Our last blog we talked about how the changes to the 2018 1040 tax form affected mortgage underwriting requirements. The key topic in that blog was that mortgage calculations were the same, but the location on where to find the income has changed on the 2018 1040 form.
Today’s topic is on Alimony, the new tax code has really “flipped the script” on the tax responsibilities dealing with alimony. The change we want to point out is that divorcee decrees signed as of January 1, 2019 have different tax rules then decrees signed prior to Jan 1st 2019. Because of these tax rule changes, alimony income can now be grossed up to qualify a borrower on a mortgage.
As a reminder, Fannie / Freddie / FHA allow income that is considered Non-Taxable to be grossed up an average between 15-25% depending on the program. All those agencies outline in their guidelines examples of income that is non-taxable and what is required to allow you to gross up income. For years Alimony did not meet “Non-Taxable Income” requirements for any agency, but with the new tax code, alimony can slide into “non-taxable” income realm soon.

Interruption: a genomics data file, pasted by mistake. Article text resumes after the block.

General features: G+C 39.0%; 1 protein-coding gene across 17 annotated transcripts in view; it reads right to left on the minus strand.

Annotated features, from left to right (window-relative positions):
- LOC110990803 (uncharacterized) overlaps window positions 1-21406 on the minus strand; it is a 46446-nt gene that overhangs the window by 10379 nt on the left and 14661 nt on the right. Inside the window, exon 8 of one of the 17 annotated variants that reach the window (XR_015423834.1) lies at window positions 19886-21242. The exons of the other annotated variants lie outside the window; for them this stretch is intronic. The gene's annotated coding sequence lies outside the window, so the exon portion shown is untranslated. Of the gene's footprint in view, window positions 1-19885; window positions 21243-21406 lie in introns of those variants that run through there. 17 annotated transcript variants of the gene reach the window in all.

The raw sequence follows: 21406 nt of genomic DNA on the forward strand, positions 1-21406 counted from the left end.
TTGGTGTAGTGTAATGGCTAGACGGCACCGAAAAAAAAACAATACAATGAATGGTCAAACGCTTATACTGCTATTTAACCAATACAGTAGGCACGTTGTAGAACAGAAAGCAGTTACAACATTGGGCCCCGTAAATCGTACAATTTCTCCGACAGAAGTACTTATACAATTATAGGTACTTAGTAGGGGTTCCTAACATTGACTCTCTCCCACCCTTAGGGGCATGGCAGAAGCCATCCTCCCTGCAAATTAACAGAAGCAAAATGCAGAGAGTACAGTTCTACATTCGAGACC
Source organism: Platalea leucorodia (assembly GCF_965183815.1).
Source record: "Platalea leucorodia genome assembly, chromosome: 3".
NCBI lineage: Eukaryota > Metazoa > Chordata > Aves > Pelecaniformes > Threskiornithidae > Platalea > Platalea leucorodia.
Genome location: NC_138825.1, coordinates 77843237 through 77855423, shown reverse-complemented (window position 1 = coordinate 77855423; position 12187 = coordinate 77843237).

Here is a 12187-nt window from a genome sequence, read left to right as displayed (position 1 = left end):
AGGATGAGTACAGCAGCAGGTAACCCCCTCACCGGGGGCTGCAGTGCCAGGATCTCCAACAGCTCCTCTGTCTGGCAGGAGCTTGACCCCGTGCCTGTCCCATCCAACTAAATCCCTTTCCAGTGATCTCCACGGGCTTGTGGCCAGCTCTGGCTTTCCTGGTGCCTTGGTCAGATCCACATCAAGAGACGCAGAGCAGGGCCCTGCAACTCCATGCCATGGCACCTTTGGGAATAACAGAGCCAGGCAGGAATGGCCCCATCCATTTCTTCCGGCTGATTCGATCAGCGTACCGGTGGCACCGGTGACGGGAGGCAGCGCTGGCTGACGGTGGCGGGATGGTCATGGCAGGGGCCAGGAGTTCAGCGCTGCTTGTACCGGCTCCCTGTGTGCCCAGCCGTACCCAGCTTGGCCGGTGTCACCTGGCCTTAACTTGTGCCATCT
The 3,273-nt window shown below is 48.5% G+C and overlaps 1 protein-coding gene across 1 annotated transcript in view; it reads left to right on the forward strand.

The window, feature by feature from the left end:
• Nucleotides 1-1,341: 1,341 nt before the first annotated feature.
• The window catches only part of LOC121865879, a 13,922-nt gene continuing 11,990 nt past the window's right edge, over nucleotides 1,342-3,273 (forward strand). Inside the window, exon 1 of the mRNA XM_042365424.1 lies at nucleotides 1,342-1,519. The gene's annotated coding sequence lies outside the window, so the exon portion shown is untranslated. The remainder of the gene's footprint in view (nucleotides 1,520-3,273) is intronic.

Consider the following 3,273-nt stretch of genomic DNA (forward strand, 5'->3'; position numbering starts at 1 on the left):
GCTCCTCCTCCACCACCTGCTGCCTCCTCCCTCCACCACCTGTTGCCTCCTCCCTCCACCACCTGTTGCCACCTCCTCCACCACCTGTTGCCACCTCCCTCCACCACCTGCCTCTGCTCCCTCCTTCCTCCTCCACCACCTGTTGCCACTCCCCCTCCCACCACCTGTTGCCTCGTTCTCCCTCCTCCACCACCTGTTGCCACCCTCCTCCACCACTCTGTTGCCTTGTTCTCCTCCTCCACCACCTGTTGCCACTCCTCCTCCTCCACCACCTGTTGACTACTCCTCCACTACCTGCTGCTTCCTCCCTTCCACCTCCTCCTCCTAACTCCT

The individual paying alimony or maintenance payments can deduct payments from their income. The person receiving the payments includes them as income.
New Rule (Effective Jan 1, 2019)
The person making alimony or maintenance payments does not get to deduct them, and the recipient does not claim the payments as income. This goes into effect for any divorce or separation agreement signed or modified on or after Jan. 1, 2019.
Article Source Magnify Money by Lending Tree “Tax Reform 2019 Explained”
Other impacts to mortgage underwriting
One of the tools used to “detect” if the borrower was paying alimony was reviewing the tax returns. With this change when you are reviewing the 2019 tax forms , this will no longer work.
Keep in mind the tax forms do still have lines for “alimony received” (Schedule 1 box 11) and “alimony paid “ (Schedule 1 box 31), but these are for tax returns dated prior to 01/01/2019.